BROTHERS & SISTERS
Sundays; ABC, Global
AND YOU THOUGHT YOU HAD FAMILY ISSUES
All in the family
It doesn’t have the draw of Desperate Housewives. Yet, as it turns out, there’s a lot more to pull you into the drama of Brothers & Sisters.
By Eric Kohanik
My job is to watch TV. I’m not supposed to have favourites, really. But there are shows I do tend to check out regularly – almost as a sort of guilty pleasure.
Brothers & Sisters is one of those shows.
The drama series weaves its stories around the Walkers, a wealthy and tight-knit – yet dysfunctional and damaged – Kennedy-esque family in California that made its millions in the fruit business.
The head of the clan, William (Tom Skerritt), ended up dying in the opening episode. Ever since then, wife Nora (Sally Field) has been striving to keep the family united, while eldest daughter Sarah (Rachel Griffiths) has been put in charge of the family business.
It’s been a tough chore for both because the normally admirable William had mysteriously pilfered millions from the company pension fund before his death. He also had a mistress named Holly (Patricia Wettig) and, as it turns out, an illegitimate daughter.
There’s a trio of brothers in the Walker family. Tommy (Balthazar Getty) is the moody company/family guy who, as it turns out, happens to be sterile. Kevin (Matthew Rhys) is the family lawyer who is gay and, as it turns out, the one who seems to be getting the most “action” on the show. And Justin (Dave Annable) is a young military veteran who is the most fragile of the bunch and, as it turns out, is being recalled by the army.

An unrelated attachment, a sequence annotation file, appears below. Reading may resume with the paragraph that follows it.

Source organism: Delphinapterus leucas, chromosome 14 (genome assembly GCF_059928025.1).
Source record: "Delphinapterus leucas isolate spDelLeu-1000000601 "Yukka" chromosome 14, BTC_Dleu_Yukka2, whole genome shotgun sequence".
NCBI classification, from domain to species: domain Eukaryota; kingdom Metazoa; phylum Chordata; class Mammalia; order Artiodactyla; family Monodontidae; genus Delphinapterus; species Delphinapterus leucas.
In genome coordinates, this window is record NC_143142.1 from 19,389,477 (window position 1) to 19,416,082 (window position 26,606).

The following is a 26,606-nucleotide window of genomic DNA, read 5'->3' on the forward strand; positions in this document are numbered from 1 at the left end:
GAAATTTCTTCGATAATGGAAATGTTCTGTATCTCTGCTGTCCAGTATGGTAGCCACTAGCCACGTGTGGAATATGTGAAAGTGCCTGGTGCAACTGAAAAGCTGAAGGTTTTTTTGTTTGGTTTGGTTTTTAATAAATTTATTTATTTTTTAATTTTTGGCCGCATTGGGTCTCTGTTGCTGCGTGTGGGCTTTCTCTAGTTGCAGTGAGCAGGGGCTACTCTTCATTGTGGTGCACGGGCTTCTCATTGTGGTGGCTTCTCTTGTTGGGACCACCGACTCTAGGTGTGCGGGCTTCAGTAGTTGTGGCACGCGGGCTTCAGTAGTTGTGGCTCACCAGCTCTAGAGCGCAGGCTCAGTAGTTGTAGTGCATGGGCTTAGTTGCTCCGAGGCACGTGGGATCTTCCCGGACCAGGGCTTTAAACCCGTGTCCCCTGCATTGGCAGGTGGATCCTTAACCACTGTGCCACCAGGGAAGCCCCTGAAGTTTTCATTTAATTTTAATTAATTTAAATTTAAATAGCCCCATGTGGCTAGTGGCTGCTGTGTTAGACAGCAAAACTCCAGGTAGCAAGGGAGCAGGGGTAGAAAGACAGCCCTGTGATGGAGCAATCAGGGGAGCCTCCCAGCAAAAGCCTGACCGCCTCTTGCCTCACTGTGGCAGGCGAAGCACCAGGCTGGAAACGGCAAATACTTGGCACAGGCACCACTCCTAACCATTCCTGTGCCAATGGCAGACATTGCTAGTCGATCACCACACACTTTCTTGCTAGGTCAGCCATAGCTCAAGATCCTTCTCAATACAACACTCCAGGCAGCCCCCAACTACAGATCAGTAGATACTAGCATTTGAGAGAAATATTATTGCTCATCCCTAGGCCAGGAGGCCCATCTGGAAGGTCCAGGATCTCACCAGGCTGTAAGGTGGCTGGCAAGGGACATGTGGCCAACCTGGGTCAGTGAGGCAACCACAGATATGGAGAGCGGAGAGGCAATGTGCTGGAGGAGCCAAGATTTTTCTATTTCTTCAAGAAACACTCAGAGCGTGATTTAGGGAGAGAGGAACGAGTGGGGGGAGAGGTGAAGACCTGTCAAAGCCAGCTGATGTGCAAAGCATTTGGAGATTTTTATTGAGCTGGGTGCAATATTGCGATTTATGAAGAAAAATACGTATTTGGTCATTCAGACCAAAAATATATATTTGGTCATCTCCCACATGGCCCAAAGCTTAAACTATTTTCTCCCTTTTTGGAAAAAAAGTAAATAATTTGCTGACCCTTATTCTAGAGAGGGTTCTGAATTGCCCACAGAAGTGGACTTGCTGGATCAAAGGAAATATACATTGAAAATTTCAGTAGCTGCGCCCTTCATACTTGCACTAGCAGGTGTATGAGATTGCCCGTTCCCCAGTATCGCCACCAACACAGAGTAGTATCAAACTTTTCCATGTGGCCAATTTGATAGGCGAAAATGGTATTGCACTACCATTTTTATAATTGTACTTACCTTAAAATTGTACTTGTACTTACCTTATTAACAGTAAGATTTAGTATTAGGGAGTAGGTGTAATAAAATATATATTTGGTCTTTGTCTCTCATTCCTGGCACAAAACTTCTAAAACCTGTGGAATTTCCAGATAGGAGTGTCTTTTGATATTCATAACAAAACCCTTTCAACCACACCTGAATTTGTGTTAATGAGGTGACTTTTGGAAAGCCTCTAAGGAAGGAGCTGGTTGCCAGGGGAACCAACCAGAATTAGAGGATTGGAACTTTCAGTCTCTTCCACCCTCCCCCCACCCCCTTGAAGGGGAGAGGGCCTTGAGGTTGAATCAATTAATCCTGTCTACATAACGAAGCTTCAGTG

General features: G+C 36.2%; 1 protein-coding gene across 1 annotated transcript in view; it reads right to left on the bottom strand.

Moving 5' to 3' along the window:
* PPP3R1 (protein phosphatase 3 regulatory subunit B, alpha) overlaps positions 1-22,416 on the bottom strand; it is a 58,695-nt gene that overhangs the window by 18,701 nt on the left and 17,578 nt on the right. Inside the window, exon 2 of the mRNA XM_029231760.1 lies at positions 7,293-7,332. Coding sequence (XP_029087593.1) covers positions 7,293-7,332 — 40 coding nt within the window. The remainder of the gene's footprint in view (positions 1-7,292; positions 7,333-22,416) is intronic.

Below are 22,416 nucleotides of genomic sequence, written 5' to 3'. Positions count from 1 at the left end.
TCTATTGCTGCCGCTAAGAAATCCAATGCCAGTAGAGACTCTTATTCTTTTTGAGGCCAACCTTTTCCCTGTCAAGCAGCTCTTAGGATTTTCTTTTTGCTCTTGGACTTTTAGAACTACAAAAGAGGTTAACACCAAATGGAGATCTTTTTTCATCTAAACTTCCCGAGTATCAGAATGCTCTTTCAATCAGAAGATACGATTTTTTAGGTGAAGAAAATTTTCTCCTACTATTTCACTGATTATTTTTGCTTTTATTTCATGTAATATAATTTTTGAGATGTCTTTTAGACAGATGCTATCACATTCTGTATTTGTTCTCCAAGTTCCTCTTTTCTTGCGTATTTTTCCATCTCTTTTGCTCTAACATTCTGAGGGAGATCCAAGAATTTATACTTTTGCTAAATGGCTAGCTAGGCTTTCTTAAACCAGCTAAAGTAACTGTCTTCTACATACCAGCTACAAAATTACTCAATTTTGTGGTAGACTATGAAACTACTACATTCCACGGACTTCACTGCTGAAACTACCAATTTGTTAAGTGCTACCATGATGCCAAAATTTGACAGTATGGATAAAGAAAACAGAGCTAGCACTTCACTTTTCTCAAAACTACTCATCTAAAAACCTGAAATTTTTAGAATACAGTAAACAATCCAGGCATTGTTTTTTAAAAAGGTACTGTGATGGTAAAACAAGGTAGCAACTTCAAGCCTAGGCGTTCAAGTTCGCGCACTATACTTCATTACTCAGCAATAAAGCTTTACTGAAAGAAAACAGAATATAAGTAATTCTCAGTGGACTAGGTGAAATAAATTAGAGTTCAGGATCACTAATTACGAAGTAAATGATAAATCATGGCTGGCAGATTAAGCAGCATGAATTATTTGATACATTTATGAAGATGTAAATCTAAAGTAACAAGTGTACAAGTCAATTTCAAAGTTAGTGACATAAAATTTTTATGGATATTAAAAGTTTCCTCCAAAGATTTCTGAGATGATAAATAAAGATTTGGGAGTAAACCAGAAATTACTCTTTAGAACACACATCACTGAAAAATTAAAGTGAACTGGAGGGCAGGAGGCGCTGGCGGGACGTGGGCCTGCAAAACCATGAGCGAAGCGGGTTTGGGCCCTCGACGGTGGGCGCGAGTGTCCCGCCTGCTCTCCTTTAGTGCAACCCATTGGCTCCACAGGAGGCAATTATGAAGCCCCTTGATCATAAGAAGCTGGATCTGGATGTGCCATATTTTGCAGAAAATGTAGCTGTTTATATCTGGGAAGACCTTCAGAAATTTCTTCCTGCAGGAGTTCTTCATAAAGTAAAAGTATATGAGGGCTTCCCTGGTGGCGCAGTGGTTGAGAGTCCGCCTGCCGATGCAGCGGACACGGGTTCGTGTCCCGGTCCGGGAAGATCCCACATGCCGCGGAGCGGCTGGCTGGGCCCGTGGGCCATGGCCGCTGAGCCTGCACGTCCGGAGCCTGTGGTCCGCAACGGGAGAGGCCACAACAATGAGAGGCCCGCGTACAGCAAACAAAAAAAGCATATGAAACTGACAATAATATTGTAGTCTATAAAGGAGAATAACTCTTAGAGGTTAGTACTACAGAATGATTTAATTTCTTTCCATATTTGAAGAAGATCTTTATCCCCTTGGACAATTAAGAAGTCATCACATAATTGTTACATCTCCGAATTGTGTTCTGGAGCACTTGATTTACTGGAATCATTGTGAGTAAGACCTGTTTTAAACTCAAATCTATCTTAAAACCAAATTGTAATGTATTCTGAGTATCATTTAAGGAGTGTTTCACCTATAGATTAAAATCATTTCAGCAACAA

Rounding out the Walker brood is daughter Kitty (Calista Flockhart). She tends to stick out because she is a TV personality and, as it turns out, a staunch Republican in a familybrimming with Democrats.
Oh, there’s also Nora’s brother, Saul Holden (Ron Rifkin), who, as it turns out, now seems to have a thing going with Holly.
The holidays are approaching as Brothers &Sisters serves up its first yuletide episode this week. Naturally, Nora goes overboard in trying to lessen the pain of loss for her family. And, although Sarah is on the verge of replacing the pension money and saving the family business, her quest, as it turns out, is about to run into major curves.
Soapy storylines? Sure. Absorbing? Yes.
Brothers & Sisters hasn’t been a ratings powerhouse, though. Season-to-date Nielsen numbers through Nov. 19 put the show in 25th place among all primetime shows on American networks. That’s a far cry from the No.1 ranking that its lead-in, Desperate Housewives, has chalked up this season.
And yet, in many ways, these characters and stories seem far more interesting.
I’ve liked Brothers & Sisters right from the time I previewed the original pilot episode. That pilot never aired because executive producers Ken Olin and Jon Robin Baitz wanted to retool the show to “improve” it.
In most cases of such extensive tinkering, the producers usually fail.
In this case, as it turns out, they succeeded.